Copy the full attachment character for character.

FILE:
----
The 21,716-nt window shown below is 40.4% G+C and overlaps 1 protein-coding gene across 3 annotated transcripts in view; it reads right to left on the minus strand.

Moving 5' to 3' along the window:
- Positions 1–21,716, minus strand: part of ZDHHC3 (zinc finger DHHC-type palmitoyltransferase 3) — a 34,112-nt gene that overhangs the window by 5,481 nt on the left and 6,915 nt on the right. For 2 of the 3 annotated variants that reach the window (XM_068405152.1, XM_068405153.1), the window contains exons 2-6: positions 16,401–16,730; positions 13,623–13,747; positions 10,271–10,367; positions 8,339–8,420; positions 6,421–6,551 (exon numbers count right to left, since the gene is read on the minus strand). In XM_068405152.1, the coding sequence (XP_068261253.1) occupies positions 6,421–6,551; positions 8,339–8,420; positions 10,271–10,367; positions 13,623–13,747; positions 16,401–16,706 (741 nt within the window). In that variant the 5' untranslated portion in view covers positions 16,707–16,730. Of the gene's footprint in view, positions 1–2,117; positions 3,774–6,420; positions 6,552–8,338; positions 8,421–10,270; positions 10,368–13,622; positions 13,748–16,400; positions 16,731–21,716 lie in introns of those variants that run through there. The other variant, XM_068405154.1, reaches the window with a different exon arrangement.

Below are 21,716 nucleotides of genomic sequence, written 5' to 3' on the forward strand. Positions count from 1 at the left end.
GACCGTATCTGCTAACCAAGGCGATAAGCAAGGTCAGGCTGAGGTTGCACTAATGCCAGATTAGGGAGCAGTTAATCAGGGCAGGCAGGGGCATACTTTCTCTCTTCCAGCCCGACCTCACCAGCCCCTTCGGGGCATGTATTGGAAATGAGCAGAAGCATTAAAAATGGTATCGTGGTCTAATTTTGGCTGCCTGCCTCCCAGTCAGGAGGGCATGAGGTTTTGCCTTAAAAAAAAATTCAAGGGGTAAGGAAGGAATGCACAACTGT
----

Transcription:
The 21,716-nt window shown below is 40.4% G+C and overlaps 1 protein-coding gene across 3 annotated transcripts in view; it reads right to left on the minus strand.

Moving 5' to 3' along the window:
- Positions 1–21,716, minus strand: part of ZDHHC3 (zinc finger DHHC-type palmitoyltransferase 3) — a 34,112-nt gene that overhangs the window by 5,481 nt on the left and 6,915 nt on the right. For 2 of the 3 annotated variants that reach the window (XM_068405152.1, XM_068405153.1), the window contains exons 2-6: positions 16,401–16,730; positions 13,623–13,747; positions 10,271–10,367; positions 8,339–8,420; positions 6,421–6,551 (exon numbers count right to left, since the gene is read on the minus strand). In XM_068405152.1, the coding sequence (XP_068261253.1) occupies positions 6,421–6,551; positions 8,339–8,420; positions 10,271–10,367; positions 13,623–13,747; positions 16,401–16,706 (741 nt within the window). In that variant the 5' untranslated portion in view covers positions 16,707–16,730. Of the gene's footprint in view, positions 1–2,117; positions 3,774–6,420; positions 6,552–8,338; positions 8,421–10,270; positions 10,368–13,622; positions 13,748–16,400; positions 16,731–21,716 lie in introns of those variants that run through there. The other variant, XM_068405154.1, reaches the window with a different exon arrangement.

Below are 21,716 nucleotides of genomic sequence, written 5' to 3' on the forward strand. Positions count from 1 at the left end.
GACCGTATCTGCTAACCAAGGCGATAAGCAAGGTCAGGCTGAGGTTGCACTAATGCCAGATTAGGGAGCAGTTAATCAGGGCAGGCAGGGGCATACTTTCTCTCTTCCAGCCCGACCTCACCAGCCCCTTCGGGGCATGTATTGGAAATGAGCAGAAGCATTAAAAATGGTATCGTGGTCTAATTTTGGCTGCCTGCCTCCCAGTCAGGAGGGCATGAGGTTTTGCCTTAAAAAAAAATTCAAGGGGTAAGGAAGGAATGCACAACTGT